Sui­cide belts at Jor­dan tourist at­tack spot

Tourists were found hid­ing in­side Cru­sader cas­tle

Kuwait Times - - INTERNATIONAL -

Jor­da­nian po­lice said yes­ter­day they found sui­cide belts and other ex­plo­sives in the hideout of sus­pected Is­lamic State group ji­hadists be­hind an at­tack that killed 10 peo­ple in­clud­ing a Cana­dian tourist. The shoot­ing spree in Karak, home to one of the re­gion’s big­gest Cru­sader cas­tles, is an­other blow to tourism in a coun­try al­ready grap­pling with the spillover of the wars in neigh­bor­ing Syria and Iraq.

An­other 34 peo­ple in­clud­ing a se­cond Cana­dian were wounded in Sun­day’s as­sault in the city around 120 kilo­me­ters south of the cap­i­tal Amman. Four gun­men were shot dead by po­lice dur­ing the course of a siege last­ing sev­eral hours. “The four dead mil­i­tants are Jor­da­nian mem­bers of a ter­ror­ist cell sus­pected of be­long­ing to IS,” a se­cu­rity source told AFP.

In­te­rior Min­is­ter Salama Ham­mad told re­porters there was no in­for­ma­tion about any mil­i­tants still at large and there had been no ar­rests. He re­fused to give the na­tion­al­ity of the gun­men. Prime Min­is­ter Hani Al-Malki, who was ad­dress­ing par­lia­ment at the time of the shoot­ings, had spo­ken of as many as 10 gun­men.

Jor­dan is a lead­ing mem­ber of the US-led coali­tion fight­ing IS ji­hadists in Iraq and Syria. It has car­ried out air strikes tar­get­ing IS, and also hosts coali­tion troops on its ter­ri­tory. Maaz Al-Kas­sas­beh, a Jor­da­nian fighter pi­lot, was cap­tured by the ji­hadists when his plane went down in Syria in De­cem­ber 2014, and he was later burned alive in a cage. Karak is Kas­sas­beh’s home­town. In June, a sui­cide bomb­ing claimed by IS killed seven bor­der guards near the Syr­ian fron­tier.

Hit to tourism

Ac­cord­ing to sources close to Is­lamists, al­most 4,000 Jor­da­ni­ans have joined ji­hadist groups in Iraq and Syria, and an es­ti­mated 420 have been killed since 2011. King Ab­dul­lah II said in a state­ment Jor­dan would stand up “to any­one who tries to at­tack or vi­o­late the se­cu­rity and safety of its cit­i­zens”.

“Jor­dan is strong and able to stamp out ter­ror­ism and its crim­i­nal gangs,” he said. But Mo­hammed Abu Rum­man, of the Cen­tre of Strate­gic Stud­ies at the Uni­ver­sity of Jor­dan, was less op­ti­mistic. “No se­cu­rity mea­sures can take on this kind of ter­ror­ism with­out heavy losses,” he said. “A year ago we were talk­ing about a cur­rent of sym­pa­thy in Jor­dan for the ji­hadists.” But “to­day that cur­rent has turned into groups of youth who feel they’re an in­te­gral part of Daesh”, Abu Rum­man said, us­ing an Ara­bic acronym for IS. Jor­dan has strug­gled to re­vive a tourism sec­tor damp­ened by the 2011 up­ris­ings across the Arab world, as well as con­flict in Iraq and Syria. The Karak citadel, de­scribed by Jor­dan’s Tourism Board as a “maze of stone-vaulted halls and end­less pas­sage­ways”, dates back to the 12th cen­tury and has with­stood many sieges.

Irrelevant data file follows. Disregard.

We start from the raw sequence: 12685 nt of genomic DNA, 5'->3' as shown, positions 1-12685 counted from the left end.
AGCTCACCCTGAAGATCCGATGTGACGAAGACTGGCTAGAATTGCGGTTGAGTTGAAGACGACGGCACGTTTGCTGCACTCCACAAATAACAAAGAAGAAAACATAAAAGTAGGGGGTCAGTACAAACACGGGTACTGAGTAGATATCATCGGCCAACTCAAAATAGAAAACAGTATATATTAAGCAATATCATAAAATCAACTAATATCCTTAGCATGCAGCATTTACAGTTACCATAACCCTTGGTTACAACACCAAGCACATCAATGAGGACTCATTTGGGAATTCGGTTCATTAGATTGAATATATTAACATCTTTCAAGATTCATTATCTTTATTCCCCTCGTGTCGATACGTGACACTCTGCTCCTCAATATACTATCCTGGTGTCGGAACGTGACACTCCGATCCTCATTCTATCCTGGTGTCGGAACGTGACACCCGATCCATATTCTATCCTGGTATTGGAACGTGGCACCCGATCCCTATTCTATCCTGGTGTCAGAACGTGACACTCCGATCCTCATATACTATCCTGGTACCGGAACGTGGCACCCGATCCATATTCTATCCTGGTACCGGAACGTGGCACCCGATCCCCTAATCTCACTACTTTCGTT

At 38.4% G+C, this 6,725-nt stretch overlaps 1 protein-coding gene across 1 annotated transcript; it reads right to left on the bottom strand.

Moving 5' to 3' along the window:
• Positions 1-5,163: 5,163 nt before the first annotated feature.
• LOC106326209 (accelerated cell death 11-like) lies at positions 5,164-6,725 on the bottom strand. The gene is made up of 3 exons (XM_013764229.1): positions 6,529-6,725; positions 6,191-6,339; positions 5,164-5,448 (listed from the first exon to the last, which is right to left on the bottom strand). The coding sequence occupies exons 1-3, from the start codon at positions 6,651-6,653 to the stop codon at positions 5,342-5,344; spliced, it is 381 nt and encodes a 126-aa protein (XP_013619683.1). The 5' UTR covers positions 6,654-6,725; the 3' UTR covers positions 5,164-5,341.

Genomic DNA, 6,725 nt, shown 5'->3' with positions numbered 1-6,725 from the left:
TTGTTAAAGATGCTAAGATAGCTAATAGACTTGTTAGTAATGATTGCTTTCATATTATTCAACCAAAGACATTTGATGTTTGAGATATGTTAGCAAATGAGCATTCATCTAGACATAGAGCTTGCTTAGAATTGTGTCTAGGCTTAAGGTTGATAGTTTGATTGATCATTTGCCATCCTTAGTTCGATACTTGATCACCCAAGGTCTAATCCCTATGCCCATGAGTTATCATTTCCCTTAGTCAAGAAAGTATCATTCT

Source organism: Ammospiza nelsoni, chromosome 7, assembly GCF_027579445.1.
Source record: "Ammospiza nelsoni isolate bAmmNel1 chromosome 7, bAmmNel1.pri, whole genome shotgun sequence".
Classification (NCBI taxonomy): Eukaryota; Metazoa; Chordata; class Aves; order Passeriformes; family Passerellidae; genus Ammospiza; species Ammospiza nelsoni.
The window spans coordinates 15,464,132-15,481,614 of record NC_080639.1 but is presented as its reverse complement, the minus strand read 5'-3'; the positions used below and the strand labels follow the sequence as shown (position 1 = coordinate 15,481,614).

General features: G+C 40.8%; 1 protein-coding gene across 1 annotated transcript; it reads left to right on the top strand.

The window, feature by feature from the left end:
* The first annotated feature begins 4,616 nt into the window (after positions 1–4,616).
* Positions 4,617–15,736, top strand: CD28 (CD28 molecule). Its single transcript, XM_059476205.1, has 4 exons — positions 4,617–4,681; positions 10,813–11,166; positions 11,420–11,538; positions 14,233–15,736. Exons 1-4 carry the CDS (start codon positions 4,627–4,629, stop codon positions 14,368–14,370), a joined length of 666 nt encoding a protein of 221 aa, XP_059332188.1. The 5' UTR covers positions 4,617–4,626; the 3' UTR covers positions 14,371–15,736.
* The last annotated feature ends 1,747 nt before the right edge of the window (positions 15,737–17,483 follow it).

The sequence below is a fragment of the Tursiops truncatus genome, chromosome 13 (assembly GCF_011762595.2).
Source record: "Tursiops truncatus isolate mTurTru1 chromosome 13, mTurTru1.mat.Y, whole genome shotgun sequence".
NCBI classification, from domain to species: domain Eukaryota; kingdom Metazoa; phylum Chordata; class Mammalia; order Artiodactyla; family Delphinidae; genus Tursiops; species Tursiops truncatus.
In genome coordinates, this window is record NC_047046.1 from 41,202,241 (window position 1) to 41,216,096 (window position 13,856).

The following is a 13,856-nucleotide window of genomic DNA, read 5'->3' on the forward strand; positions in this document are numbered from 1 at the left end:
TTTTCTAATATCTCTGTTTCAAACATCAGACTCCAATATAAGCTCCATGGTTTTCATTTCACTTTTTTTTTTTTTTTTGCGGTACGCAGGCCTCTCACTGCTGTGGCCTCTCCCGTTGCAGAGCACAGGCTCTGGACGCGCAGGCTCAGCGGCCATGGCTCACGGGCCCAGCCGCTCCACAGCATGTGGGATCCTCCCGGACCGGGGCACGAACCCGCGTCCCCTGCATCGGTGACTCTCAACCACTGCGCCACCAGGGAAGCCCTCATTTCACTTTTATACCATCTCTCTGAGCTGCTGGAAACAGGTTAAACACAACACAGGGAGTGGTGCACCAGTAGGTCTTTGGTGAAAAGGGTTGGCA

Sha­her Ham­dan, the head of Jor­dan’s as­so­ci­a­tion for tourist and travel agen­cies, said Sun­day’s at­tack “will cer­tainly have neg­a­tive con­se­quences” on tourism. Jor­dan’s tourism sec­tor “is al­ready af­fected by any event in the world or in the re­gion, so imag­ine a ter­ror­ist event in­side the coun­try”, he said.

Tourism ac­counts for 14 per­cent of Jor­dan’s gross do­mes­tic prod­uct (GDP) and is its se­cond high­est source of for­eign ex­change earn­ings af­ter re­mit­tances. Rev­enues from the sec­tor dropped from more than $4 bil­lion in Oc­to­ber 2015 to $3.1 bil­lion in the same month this year.

Tourists from Canada, Bri­tain and Malaysia were hid­ing in­side a Cru­sader cas­tle dur­ing armed clashes be­tween Jor­dan troops and gun­men at the site, Jor­dan’s in­te­rior min­is­ter said Mon­day, deny­ing that for­eign­ers had been held hostage at any point. “In­side the cas­tle, there was a group of tourists,” he said, adding that he did not be­lieve the at­tack­ers were aware of the pres­ence of the tourists dur­ing the stand­off. “There were some for­eign­ers that we can’t say were taken hostage, but they were hid­ing,” he said.

Ham­mad did ex­plain how the Cana­dian woman, later iden­ti­fied as 62-year-old re­tired ele­men­tary school teacher Linda Vatcher, was killed.

Vatcher’s adult son, Chris, was in­jured in the jaw and is be­ing treated at a hospi­tal in the Jor­da­nian cap­i­tal of Amman, the min­is­ter said. The min­is­ter said a Malaysian tourist was able to es­cape the cas­tle dur­ing the stand­off, while two British tourists got out af­ter the four gun­men were killed by Jor­da­nian se­cu­rity forces. — Agen­cies

AMMAN: Mem­bers of the Jor­da­nian Gen­darmerie line the road ahead of the funeral of their killed col­league Lieu­tenant Colonel Saed Al-Maay­tah. — AP

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